You’ll have to accept my apologies for slipping somewhat with the regularity of our ‘Arthurian Annotations’ which takes a deeper dive in to some of the source material informing Kieron Gillen, Dan Mora, Tamra Bonvillain and Ed Dukeshire. But, there has been a certain pandemic gripping the globe to worry about firstly before anyone can even consider the luxuries of comic book reading.
But, in many cites in the US and here in the UK comics are being distributed more frequently and while we are a long way from returning to any previous definitions of normal, we’re getting there.
So, with the introduction of one of the most famous Old English literary heroes, Beowulf, in Once and Future #7, as well as references to the famous Anglo-Saxon Sutton Hoo treasure that every British school pupil learns about at some point, I thought it was high time to encourage you once more to dig deeper, like some sort of literary archeologist, and find the true treasures that lie below the foundations of this fantastic fantasy series.
In the epic poem, Beowulf, dating back to the late 10th/early 11th century, one witnesses not only a prime example of the archetypal hero – as written about by the likes of Vladmir Propp and later Joseph Campbell – but you also get a hero’s quest in three parts, with Beowulf growing odder and weaker with each new adventure. In beating Grendel off from the societal community hall of Hrothgar, King of the Danes, Beowulf is young with a strength worthy of such a legendary hero and makes quick work of his most famous foe, before turning on Grendel’s mother, rightfully out for revenge for her son’s death. But, as an older man and now King of the Swedes he once more takes up arms, only this time it will be his third and final battle and with a dragon which he finds harder to kill and who mortally wounds our hero in their battle together. No longer the younger man he was. In this story you have all 12 stages of the Hero’s Journey effortlessly on show. It’s a poem I have often used in teaching this very subject to pupils. And, a reminder that stories link us on a level no-one really every considers. Stories that have been told orally through generation after generation, separately in the various cultures of the world, and that all follow a very similar pattern has always fascinated me. Myths, legends and fairy tales that were created and passed on unaware that across the world similar stories were also being told. Separated by continents, time and cultures, yet all part of a bigger, collective conscience, with culturally appropriate heroes, villains, mentors, donors and other identified archetypes, but all sharing more in common that binds them, and therefor humanity. This is rather amazing when you really think about it and further proof, through the stories we have always told, that we are intrinsically connected. Far out, or what, man?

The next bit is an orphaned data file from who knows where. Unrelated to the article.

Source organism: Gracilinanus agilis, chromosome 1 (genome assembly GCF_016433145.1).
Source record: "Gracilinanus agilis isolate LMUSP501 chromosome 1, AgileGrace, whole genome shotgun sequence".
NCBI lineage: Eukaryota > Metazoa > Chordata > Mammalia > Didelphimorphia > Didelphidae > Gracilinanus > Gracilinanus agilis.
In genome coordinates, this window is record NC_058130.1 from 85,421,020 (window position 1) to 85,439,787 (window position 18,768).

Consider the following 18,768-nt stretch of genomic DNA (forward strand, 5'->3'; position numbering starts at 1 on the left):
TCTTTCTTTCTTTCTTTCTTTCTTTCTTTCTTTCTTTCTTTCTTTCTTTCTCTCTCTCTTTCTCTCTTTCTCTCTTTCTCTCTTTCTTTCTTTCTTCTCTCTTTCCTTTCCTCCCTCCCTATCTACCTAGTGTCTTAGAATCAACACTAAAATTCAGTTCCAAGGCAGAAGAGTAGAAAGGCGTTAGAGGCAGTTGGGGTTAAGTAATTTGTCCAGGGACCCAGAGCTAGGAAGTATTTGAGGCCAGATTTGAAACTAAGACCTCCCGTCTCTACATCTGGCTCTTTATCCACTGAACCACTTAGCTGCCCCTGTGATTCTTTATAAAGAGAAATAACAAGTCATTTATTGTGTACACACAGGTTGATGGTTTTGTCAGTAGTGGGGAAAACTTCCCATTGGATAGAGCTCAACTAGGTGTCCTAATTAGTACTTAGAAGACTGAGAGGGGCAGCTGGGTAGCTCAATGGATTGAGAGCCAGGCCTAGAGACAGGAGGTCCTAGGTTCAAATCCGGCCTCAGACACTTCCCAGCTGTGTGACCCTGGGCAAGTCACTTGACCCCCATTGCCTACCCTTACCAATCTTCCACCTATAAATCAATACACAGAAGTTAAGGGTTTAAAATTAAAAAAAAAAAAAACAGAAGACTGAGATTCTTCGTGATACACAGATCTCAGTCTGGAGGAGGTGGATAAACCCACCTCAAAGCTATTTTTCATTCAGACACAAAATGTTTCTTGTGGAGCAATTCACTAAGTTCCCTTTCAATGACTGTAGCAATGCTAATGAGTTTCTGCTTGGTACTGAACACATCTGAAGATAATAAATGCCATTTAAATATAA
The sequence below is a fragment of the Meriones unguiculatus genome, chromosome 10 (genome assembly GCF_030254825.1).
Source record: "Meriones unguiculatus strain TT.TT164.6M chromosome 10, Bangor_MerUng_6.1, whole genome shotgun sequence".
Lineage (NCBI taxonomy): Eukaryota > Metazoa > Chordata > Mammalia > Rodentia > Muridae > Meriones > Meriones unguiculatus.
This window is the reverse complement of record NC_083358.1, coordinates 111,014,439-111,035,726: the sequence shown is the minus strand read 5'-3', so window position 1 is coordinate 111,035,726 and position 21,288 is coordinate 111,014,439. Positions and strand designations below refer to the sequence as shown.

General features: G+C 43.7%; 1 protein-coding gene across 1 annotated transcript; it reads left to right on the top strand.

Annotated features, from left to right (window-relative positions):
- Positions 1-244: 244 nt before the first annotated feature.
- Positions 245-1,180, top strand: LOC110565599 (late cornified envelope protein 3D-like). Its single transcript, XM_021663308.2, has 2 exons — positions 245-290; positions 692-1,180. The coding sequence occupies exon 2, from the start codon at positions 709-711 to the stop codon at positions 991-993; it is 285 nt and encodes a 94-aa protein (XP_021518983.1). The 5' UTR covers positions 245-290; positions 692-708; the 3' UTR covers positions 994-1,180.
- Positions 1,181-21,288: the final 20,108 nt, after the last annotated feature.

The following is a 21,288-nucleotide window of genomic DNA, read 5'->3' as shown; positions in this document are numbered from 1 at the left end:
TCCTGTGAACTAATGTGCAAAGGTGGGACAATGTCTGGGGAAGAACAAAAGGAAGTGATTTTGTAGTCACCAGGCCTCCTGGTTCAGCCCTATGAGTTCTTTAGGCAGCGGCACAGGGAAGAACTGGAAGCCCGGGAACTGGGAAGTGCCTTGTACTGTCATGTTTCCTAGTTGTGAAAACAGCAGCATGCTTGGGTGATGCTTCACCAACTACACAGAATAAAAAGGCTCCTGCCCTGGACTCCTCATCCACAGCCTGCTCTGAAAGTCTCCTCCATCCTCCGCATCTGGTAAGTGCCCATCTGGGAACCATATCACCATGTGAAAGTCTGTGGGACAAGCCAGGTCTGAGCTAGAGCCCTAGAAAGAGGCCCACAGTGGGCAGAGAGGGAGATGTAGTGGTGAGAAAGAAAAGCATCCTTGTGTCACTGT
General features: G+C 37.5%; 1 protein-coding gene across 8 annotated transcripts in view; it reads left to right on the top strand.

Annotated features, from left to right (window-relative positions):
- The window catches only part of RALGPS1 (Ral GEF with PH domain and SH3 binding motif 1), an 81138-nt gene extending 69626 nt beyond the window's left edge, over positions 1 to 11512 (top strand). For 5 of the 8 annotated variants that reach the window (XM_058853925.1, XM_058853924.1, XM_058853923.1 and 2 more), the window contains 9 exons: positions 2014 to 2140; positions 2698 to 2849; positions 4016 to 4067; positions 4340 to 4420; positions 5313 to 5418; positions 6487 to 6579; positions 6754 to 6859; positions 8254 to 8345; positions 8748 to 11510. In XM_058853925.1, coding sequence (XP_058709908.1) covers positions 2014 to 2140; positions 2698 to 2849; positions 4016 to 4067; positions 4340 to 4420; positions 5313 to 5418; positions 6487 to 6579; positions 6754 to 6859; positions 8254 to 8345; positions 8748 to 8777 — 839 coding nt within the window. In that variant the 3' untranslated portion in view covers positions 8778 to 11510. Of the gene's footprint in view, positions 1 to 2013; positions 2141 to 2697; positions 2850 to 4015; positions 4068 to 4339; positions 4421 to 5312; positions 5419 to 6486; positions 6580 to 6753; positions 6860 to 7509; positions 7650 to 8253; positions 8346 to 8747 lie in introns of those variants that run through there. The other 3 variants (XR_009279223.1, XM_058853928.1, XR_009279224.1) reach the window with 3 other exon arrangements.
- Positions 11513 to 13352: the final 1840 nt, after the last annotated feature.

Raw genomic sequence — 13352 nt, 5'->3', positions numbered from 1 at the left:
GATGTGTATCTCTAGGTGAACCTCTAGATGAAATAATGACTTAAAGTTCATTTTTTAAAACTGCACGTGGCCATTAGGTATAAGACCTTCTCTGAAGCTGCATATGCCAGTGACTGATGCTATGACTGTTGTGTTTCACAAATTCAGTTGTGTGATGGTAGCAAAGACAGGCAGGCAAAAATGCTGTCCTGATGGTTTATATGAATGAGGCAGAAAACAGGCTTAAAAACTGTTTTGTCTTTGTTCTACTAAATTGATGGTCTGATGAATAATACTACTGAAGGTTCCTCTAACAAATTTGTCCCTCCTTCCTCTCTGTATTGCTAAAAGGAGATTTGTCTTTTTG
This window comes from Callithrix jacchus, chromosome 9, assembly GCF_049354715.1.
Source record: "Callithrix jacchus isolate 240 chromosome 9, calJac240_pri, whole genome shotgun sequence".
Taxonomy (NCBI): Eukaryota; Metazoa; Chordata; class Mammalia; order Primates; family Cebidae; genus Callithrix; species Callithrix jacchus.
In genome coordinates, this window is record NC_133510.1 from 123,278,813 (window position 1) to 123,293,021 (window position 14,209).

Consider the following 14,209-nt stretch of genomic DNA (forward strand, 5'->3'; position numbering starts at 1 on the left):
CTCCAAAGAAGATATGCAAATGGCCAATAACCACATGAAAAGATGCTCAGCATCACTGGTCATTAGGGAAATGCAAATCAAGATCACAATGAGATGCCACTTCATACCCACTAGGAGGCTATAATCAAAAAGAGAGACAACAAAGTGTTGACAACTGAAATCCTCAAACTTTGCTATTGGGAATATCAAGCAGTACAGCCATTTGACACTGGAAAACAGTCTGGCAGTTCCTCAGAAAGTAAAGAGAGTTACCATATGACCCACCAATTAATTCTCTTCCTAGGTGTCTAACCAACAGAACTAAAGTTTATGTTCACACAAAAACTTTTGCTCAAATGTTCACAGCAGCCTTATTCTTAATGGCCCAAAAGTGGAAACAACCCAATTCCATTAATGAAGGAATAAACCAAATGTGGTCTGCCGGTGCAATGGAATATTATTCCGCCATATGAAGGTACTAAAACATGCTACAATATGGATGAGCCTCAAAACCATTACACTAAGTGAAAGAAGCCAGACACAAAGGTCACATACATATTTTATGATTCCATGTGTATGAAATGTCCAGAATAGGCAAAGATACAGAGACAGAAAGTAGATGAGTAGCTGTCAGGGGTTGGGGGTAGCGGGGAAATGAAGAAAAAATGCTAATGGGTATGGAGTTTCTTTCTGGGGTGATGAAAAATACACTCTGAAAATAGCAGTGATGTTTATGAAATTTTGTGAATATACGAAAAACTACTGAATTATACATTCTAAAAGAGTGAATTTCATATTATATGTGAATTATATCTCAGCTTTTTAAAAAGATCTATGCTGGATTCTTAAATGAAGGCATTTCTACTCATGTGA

Here, Gillen rightfully resurrects a Beowulf at the height of his youthfulness and primed with a strength only such heroes possess. Beowulf follows in the footsteps of other such archetypes, Theseus from Greek mythology, or Hercules, or even King Arthur who predates Beowulf by a few hundred years.
As for the Sutton Hoo treasure? It has been the source of so much research and learning around our ancient past, giving us a view into the past and has allowed us to piece together a great deal of this Anglo-Saxon era of Britain’s history, from the every day to the more artistic endeavours of these people. A history that seems to be at the roots of this series, so worth checking out for yourselves.
Th resting place of an unknown great warrior (probably the East-Anglian king, King Rædwald), buried within a long boat (which has since rotted away) and surrounded by treasures and artefacts of the day and pressed until it was unearthed in 1939.
The Anglo-Saxon helmet Duncan comes across in Once and Future #7, the resurrection of Beowulf at the Sutton Hoo site (although, that is at odds with Beowulf’s true resting place, but all stories are malleable and ripe for remixing or rethinking, as Gillen seems to be exploring in this series), it all adds to the story Gillen is unfolding in each issue. But, it is also a treasure that many associate with the foreign invaders of the Angles and the Saxons who invaded and settled in the south-east of England and to became the Anglo-Saxons. And, these people would have been seen as the enemies of England, according to this xenophobic version of King Arthur, not allies as our more demonic looking once and future king seems to be happy with. Arthur’s been gone many centuries, but his attitudes, unfortunate, are still with us today and still as primitive as they were even in ancient times.